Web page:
Why Michigan Labs Are Saying “NO” and What Is Sample Pooling?
You want your Covid test results back quickly?
Then guess what Michigan testing labs are doing to maintain that speedy turnaround?
The answer quite honestly is saying NO.
No to new clients.
Even though there is a demand for more testing amid rising numbers, some Michigan labs are saying for them to maintain there level of testing and providing a relatively quick turnaround as far as in getting you your results back, they can't take on new clients and therefore are turning them away.
Lyle Rawlings, the technical supervisor at Trident Labs in Holland, says his facility has been returning results in 48 to 72 hours. Some public health officials say results should come back after no more than 72 hours. Any longer, and it becomes difficult to perform contact tracing (which involves tracking down those who have come in contact with people who test positive) and to take other measures to control infection. (Michigan Radio)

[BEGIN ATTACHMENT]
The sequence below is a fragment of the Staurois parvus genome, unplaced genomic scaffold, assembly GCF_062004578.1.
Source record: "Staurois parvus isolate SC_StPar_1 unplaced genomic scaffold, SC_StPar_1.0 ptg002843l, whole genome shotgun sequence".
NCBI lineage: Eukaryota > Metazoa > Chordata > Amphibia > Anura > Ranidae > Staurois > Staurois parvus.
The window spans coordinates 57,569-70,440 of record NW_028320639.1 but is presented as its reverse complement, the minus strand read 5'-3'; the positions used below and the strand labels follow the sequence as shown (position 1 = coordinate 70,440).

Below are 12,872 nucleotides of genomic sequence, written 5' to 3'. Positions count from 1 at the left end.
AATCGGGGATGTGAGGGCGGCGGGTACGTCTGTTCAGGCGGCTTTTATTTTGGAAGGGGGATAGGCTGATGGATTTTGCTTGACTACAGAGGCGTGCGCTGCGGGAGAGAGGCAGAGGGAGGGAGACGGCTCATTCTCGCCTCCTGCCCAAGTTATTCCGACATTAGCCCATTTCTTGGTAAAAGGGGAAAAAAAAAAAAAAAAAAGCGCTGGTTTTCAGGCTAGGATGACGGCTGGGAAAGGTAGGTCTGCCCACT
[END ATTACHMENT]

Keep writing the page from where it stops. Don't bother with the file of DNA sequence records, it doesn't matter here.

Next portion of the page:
And even though health experts and the CDC are attributing a fair amount of new cases and rising numbers to young people, a bulk of the testing demands in Michigan now are coming from nursing homes.
Quite the conundrum huh?
And the demand for people wanting to know their status is increasing. Seeing lines like this at Sparrow Drive Thru Services is the norm now. That's wrapped around the building by the way. Where you see it say drive thru services is the exit. The cars are in line to go in on the other side. Where there are additional lanes to enter and all those are full up too. This is everyday now.
One solution that is being batted around now is a concept called Covid-19 SAMPLE POOLING.
Let us explain.
Sample pooling does this by allowing multiple people – in this case four individuals – to be tested at once. The samples collected from these four individuals are then tested in a pool or “batch” using one test, rather than running each individual sample on its own test. If the pool is positive, it means that one or more of the individuals tested in that pool may be infected, so each of the samples in that pool are tested again individually. (FDA)